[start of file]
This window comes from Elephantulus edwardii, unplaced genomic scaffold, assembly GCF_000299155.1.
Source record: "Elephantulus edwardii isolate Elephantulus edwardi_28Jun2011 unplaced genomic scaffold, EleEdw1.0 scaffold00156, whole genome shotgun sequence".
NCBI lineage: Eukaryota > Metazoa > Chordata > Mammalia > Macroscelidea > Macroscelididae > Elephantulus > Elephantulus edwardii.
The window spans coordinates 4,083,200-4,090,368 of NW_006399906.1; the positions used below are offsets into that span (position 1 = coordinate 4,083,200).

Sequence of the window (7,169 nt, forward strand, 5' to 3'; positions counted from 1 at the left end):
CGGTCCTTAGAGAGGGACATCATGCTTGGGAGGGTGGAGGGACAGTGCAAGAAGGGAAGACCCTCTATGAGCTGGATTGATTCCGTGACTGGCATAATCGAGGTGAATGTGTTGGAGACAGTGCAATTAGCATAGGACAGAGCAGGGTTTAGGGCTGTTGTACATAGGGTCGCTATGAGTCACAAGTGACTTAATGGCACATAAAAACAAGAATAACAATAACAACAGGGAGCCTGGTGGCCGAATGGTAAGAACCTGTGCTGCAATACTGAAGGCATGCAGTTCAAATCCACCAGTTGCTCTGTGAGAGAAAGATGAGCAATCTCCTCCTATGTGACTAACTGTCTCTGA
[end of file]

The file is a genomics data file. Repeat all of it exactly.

This window comes from Elephantulus edwardii, unplaced genomic scaffold, assembly GCF_000299155.1.
Source record: "Elephantulus edwardii isolate Elephantulus edwardi_28Jun2011 unplaced genomic scaffold, EleEdw1.0 scaffold00156, whole genome shotgun sequence".
NCBI lineage: Eukaryota > Metazoa > Chordata > Mammalia > Macroscelidea > Macroscelididae > Elephantulus > Elephantulus edwardii.
The window spans coordinates 4,083,200-4,090,368 of NW_006399906.1; the positions used below are offsets into that span (position 1 = coordinate 4,083,200).

Sequence of the window (7,169 nt, forward strand, 5' to 3'; positions counted from 1 at the left end):
CGGTCCTTAGAGAGGGACATCATGCTTGGGAGGGTGGAGGGACAGTGCAAGAAGGGAAGACCCTCTATGAGCTGGATTGATTCCGTGACTGGCATAATCGAGGTGAATGTGTTGGAGACAGTGCAATTAGCATAGGACAGAGCAGGGTTTAGGGCTGTTGTACATAGGGTCGCTATGAGTCACAAGTGACTTAATGGCACATAAAAACAAGAATAACAATAACAACAGGGAGCCTGGTGGCCGAATGGTAAGAACCTGTGCTGCAATACTGAAGGCATGCAGTTCAAATCCACCAGTTGCTCTGTGAGAGAAAGATGAGCAATCTCCTCCTATGTGACTAACTGTCTCTGA